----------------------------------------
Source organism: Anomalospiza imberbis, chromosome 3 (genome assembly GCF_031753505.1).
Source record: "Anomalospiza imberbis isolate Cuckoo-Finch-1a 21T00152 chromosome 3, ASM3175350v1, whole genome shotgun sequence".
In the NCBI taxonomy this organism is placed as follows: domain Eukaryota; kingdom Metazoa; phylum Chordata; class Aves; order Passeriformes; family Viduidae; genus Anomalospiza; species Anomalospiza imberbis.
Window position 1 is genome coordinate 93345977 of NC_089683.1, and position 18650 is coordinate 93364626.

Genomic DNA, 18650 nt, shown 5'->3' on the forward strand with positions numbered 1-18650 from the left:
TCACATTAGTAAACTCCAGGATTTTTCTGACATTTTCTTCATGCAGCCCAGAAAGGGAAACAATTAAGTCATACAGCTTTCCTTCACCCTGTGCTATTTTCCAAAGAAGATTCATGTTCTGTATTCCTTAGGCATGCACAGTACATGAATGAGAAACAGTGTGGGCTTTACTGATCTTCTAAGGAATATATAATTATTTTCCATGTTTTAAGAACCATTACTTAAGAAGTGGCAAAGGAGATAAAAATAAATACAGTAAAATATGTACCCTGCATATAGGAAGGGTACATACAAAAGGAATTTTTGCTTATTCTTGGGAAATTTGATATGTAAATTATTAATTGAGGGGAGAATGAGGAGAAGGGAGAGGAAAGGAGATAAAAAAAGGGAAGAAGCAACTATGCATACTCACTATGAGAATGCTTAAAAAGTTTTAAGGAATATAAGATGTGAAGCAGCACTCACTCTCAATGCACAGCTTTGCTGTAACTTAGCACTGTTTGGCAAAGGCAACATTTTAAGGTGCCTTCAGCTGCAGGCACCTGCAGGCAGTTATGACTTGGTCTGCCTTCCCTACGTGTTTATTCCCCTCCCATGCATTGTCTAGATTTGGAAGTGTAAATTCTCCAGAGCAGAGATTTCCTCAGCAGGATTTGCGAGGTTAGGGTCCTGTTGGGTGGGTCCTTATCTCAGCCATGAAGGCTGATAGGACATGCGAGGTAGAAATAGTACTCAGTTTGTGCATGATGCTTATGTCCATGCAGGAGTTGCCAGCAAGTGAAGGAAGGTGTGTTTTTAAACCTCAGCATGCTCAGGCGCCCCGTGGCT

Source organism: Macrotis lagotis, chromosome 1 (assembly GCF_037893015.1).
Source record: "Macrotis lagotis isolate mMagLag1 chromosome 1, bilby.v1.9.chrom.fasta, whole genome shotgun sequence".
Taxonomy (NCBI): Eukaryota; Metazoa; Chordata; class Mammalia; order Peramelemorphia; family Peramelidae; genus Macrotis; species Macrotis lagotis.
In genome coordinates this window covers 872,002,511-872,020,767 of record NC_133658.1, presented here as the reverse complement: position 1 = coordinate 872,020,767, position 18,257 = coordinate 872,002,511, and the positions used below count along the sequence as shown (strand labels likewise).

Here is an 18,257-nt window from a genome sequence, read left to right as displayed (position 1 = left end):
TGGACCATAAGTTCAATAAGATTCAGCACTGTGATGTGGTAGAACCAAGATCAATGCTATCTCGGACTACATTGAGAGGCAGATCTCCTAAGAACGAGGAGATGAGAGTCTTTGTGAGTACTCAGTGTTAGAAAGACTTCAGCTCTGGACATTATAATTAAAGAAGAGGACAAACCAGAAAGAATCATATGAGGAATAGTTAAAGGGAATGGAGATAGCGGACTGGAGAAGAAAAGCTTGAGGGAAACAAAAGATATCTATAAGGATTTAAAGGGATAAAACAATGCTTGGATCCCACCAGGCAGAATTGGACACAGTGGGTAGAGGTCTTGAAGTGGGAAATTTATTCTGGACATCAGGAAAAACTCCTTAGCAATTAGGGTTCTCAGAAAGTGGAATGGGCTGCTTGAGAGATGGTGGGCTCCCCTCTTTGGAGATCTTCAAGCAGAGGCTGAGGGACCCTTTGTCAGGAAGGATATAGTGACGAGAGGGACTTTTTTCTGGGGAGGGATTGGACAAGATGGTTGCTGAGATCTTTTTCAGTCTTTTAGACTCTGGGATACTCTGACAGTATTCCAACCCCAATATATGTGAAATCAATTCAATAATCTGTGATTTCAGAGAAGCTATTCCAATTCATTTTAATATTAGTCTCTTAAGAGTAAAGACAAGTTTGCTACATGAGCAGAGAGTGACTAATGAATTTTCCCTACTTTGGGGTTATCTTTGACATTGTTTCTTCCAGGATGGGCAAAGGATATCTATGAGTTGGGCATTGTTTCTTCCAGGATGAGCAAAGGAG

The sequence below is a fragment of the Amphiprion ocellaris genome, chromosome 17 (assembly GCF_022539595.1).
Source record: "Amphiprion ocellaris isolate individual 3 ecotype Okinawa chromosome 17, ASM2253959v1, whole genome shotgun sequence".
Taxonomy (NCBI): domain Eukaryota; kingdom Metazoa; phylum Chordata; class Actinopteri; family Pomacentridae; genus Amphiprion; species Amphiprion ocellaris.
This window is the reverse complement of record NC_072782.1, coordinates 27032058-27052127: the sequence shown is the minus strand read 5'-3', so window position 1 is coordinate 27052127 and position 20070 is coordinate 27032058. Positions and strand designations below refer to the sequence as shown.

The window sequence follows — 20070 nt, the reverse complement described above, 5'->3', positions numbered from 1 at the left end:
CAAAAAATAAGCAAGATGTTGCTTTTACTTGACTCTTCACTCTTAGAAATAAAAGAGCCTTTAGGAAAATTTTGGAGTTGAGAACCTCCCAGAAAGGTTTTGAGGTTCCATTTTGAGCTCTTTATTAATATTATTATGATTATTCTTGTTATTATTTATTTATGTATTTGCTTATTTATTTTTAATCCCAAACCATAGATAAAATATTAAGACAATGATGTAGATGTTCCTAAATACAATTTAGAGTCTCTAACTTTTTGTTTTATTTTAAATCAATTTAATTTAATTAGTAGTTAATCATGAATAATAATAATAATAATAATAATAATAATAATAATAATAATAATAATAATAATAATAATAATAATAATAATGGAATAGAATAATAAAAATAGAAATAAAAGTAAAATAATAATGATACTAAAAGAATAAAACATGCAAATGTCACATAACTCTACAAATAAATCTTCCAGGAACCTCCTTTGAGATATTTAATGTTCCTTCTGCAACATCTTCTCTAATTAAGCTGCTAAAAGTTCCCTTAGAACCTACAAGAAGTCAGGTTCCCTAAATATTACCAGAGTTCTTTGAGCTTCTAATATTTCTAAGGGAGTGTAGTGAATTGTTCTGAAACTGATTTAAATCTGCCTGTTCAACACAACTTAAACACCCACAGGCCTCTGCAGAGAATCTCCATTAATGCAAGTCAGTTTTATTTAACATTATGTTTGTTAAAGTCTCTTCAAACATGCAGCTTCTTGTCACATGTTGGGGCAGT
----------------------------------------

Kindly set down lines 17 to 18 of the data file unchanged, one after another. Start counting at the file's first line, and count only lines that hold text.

The window sequence follows — 20070 nt, the reverse complement described above, 5'->3', positions numbered from 1 at the left end:
CAAAAAATAAGCAAGATGTTGCTTTTACTTGACTCTTCACTCTTAGAAATAAAAGAGCCTTTAGGAAAATTTTGGAGTTGAGAACCTCCCAGAAAGGTTTTGAGGTTCCATTTTGAGCTCTTTATTAATATTATTATGATTATTCTTGTTATTATTTATTTATGTATTTGCTTATTTATTTTTAATCCCAAACCATAGATAAAATATTAAGACAATGATGTAGATGTTCCTAAATACAATTTAGAGTCTCTAACTTTTTGTTTTATTTTAAATCAATTTAATTTAATTAGTAGTTAATCATGAATAATAATAATAATAATAATAATAATAATAATAATAATAATAATAATAATAATAATAATAATAATAATAATGGAATAGAATAATAAAAATAGAAATAAAAGTAAAATAATAATGATACTAAAAGAATAAAACATGCAAATGTCACATAACTCTACAAATAAATCTTCCAGGAACCTCCTTTGAGATATTTAATGTTCCTTCTGCAACATCTTCTCTAATTAAGCTGCTAAAAGTTCCCTTAGAACCTACAAGAAGTCAGGTTCCCTAAATATTACCAGAGTTCTTTGAGCTTCTAATATTTCTAAGGGAGTGTAGTGAATTGTTCTGAAACTGATTTAAATCTGCCTGTTCAACACAACTTAAACACCCACAGGCCTCTGCAGAGAATCTCCATTAATGCAAGTCAGTTTTATTTAACATTATGTTTGTTAAAGTCTCTTCAAACATGCAGCTTCTTGTCACATGTTGGGGCAGT